David Davis: To ask the Secretary of State for Health (1) what the average time is for an ambulance to reach an emergency after the initial 999 call is made in the East Riding of Yorkshire over the last available period; 
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Jacqui Smith: Information about emergency calls to the ambulance service is not available specifically for the East Riding of Yorkshire. Information about the number of emergency calls and the proportion of emergency calls resulting in an ambulance arriving at the scene of the reported incident within the Government's target response times for Tees, East and North Yorkshire Ambulance Service NHS Trust, is contained in the Department of Health Statistical Bulletin, Ambulance Services, England 200001.
Ms Blears [holding answer 23 April 2002]: None. As announced on 15 January 2002, strategic health authorities, together with their primary care trusts, will review the position of their local ambulance services and will make recommendations to the director of health and social care in the south, by September 2002.
Jacqui Smith: In the last 12 months (April 2001 to March 2002), NHS Direct Tees, east and north Yorkshire has handled 217,500 calls. For the corresponding time period in the previous 12 months (April 2000 to March 2001), NHS Direct Tees, east and north Yorkshire handled 54,000 calls. This represents a 301 per cent. increase in call volumes.
David Davis: To ask the Secretary of State for Health what proportion of patients were seen by a doctor or consultant within one hour of their arrival at accident and emergency in Hull and the east riding in (a) 2002 to the latest available date and (b) each of the last three years. 
Jacqui Smith: Between 2 May 2001 and 31 March 2002, there were 86,924 new attendances recorded in the accident and emergency department of Hull Royal infirmary. Included in this figure are 4,044 records where waiting time information is not available. Of the remainder, 356,259 (42 per cent.) were seen by a doctor within an hour of arrival.
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|Average daily available beds 200001
|Doctors per 100 beds(19)
(19) Calculation based on unrounded figures
Department of Health medical and dental work force census; Department of Health form KH03
Ms Blears: No assessment has been made of the cost effectiveness of naltrexone in the rehabilitation of heroin addicts. Any potential future analysis would be carried out by the National Treatment Agency (NTA). This would most likely be made in consultation with the National Institute for Clinical Excellence (NICE). Naltrexone (as described in the British National Formulary) is given as an 'adjunct' to prevent relapse so that cost-effectiveness would need to address the context of use. In general terms there is little evidence on how long naltrexone should be used to remain effective in rehabilitation so adequate data on cost-effectiveness for this indication is unlikely to be available at present.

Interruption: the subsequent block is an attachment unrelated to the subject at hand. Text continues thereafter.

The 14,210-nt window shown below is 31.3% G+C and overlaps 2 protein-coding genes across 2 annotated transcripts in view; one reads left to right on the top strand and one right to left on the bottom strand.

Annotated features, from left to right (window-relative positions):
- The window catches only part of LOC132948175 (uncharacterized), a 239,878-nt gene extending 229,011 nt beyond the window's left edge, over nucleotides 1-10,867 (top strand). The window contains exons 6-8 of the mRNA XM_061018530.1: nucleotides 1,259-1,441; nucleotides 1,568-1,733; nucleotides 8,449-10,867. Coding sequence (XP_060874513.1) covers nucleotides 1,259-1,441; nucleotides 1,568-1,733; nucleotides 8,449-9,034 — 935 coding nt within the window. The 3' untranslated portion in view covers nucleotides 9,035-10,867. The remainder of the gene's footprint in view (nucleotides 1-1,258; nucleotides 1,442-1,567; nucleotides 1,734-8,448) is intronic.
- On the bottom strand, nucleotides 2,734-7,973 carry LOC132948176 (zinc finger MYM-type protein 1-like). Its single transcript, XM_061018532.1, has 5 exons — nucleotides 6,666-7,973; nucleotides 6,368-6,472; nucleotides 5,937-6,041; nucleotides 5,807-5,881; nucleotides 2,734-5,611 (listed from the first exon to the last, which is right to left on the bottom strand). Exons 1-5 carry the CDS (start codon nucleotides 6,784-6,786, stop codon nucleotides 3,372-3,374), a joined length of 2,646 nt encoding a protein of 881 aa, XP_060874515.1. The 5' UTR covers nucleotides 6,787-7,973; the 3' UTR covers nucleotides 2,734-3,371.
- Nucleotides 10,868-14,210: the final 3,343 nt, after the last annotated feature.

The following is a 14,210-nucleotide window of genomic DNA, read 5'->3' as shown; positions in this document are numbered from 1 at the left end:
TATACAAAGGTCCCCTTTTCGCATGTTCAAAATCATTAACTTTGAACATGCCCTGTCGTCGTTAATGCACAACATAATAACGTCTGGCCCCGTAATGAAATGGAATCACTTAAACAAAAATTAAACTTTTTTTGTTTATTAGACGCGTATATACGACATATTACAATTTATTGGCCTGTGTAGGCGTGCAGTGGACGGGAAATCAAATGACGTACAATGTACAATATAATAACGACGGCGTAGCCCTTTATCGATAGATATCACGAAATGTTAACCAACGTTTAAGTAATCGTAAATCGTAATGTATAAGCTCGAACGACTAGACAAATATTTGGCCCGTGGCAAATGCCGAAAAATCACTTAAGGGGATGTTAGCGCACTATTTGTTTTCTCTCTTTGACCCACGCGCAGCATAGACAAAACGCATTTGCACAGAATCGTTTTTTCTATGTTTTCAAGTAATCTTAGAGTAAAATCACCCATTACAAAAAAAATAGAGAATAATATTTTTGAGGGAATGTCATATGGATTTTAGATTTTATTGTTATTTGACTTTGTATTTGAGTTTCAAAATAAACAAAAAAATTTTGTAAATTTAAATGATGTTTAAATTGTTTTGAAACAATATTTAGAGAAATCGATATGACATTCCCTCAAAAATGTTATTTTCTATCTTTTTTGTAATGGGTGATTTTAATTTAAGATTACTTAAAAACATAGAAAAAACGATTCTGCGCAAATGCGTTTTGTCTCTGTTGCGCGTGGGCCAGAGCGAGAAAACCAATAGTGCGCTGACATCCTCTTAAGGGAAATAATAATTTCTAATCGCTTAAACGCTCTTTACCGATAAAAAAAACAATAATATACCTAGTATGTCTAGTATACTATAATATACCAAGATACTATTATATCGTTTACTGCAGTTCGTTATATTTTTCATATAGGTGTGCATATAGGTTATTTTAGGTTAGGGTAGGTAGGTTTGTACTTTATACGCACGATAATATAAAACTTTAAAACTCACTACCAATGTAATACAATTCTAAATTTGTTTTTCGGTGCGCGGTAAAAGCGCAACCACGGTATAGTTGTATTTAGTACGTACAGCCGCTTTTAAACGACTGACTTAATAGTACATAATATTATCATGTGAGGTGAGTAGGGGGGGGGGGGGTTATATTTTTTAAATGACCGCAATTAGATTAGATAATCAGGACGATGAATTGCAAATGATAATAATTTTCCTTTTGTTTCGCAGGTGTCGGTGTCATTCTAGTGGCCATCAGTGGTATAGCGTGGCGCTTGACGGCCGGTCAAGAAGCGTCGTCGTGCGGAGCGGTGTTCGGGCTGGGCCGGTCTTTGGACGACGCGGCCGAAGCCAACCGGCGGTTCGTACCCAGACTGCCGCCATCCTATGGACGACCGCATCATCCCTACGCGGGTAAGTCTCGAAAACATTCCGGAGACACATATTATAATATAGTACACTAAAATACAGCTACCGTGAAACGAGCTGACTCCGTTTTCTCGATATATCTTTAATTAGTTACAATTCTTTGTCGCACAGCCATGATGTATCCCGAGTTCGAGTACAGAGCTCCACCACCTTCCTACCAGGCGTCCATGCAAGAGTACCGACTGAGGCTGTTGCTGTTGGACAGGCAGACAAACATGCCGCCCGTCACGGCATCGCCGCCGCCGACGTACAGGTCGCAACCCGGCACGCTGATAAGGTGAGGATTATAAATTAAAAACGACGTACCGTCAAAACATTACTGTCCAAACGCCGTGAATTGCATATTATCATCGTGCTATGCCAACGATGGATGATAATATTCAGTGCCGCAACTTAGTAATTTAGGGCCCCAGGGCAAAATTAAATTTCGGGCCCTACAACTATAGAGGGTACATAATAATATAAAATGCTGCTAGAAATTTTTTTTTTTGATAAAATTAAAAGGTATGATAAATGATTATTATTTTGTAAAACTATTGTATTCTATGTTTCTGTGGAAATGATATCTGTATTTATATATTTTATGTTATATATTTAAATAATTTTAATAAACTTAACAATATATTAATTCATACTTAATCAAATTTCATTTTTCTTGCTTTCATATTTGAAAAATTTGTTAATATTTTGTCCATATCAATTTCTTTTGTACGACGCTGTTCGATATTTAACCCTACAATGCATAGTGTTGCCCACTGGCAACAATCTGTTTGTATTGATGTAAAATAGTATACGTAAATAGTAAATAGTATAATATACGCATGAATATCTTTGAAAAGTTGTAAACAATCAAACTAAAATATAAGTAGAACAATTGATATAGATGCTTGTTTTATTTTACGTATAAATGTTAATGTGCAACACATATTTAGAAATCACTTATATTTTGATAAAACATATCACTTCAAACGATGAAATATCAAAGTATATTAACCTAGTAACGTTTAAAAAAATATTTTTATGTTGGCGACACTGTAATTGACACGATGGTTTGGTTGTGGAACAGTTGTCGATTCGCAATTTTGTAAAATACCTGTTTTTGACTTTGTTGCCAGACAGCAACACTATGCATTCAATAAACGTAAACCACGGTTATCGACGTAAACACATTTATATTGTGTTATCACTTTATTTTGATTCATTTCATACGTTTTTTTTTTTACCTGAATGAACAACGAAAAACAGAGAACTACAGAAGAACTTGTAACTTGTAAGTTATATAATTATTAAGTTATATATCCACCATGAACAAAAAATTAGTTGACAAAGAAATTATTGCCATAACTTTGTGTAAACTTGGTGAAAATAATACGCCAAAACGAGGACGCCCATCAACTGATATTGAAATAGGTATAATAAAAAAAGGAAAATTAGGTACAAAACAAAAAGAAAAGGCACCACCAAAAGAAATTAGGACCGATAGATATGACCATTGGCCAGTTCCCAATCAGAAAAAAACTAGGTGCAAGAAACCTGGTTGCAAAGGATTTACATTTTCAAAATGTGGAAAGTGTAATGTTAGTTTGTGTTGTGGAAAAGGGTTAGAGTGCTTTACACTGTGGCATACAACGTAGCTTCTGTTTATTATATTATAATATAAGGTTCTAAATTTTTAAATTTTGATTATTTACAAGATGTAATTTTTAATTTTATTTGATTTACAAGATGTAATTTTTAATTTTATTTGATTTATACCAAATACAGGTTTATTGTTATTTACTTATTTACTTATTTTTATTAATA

Mr. Hutton: The Government have decided that details of its medical countermeasures for response to any possible biological or chemical attack, and any tendering process for these, should not be put in the public domain, as this is information that could be useful to terrorists.
The tender for the supply of medical countermeasures, including vaccination, for response to any possible biological attack, fall outside the usual open competitive tendering process. There are specific exemptions from the usual process allowed for on the grounds of protection of the interests of national security.
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Mr. Bercow: To ask the Secretary of State for Health what assessment he has made of the cost-effectiveness of the Children (Leaving Care) Act 2000 (Commencement No. 2 and Consequential Provisions) Order 2001; and if he will make a statement. 
Jacqui Smith: Costs associated with regulatory proposals are considered at the policy development stage. A regulatory impact assessment (RIA) is completed for regulatory proposals unless there are no or negligible costs, and sets out the impact, in terms of costs, benefits and risks of the proposed regulation which could affect businesses, charities or the voluntary sector. RIAs are available from the Library.
We have yet to have a full year's operation of the Children (Leaving Care) Act, as it was introduced in October 2001. In addition, we have commissioned an evaluation on costs and outcomes for care leavers from the University of York, which will report early in 2004.
Mr. Burns: To ask the Secretary of State for Health when the advice from the Joint Committee on Vaccination and Immunisation on the trials on the vaccine's suitability for the immunisation of all children under 2 against pneumococcal disease will be available. 
Yvette Cooper: Trials to investigate how pneumococcal conjugate vaccines could be incorporated into the UK infant immunisation schedule are in progress and will be completed late this year. These studies are assessing the compatibility of giving pneumococcal conjugate vaccines at the same time as other paediatric vaccines, including meningococcal C conjugate vaccine, and whether three doses in infancy plus a booster is necessary.
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Women who are trying to conceive or who are likely to become pregnant, are advised to take a daily 400 micrograms supplement of folic acid until the twelfth week of pregnancy. In addition, all women who may become pregnant are advised to increase their daily intake of folic acid by eating more folate-rich foods and foods fortified with folic acidespecially breads and breakfast cereals.
To prevent the recurrence of a neural tube defect, folic acid supplements at a daily dose of five milligrams (5000 micrograms) are advised and this can be reduced to four milligrams, if this dose becomes available.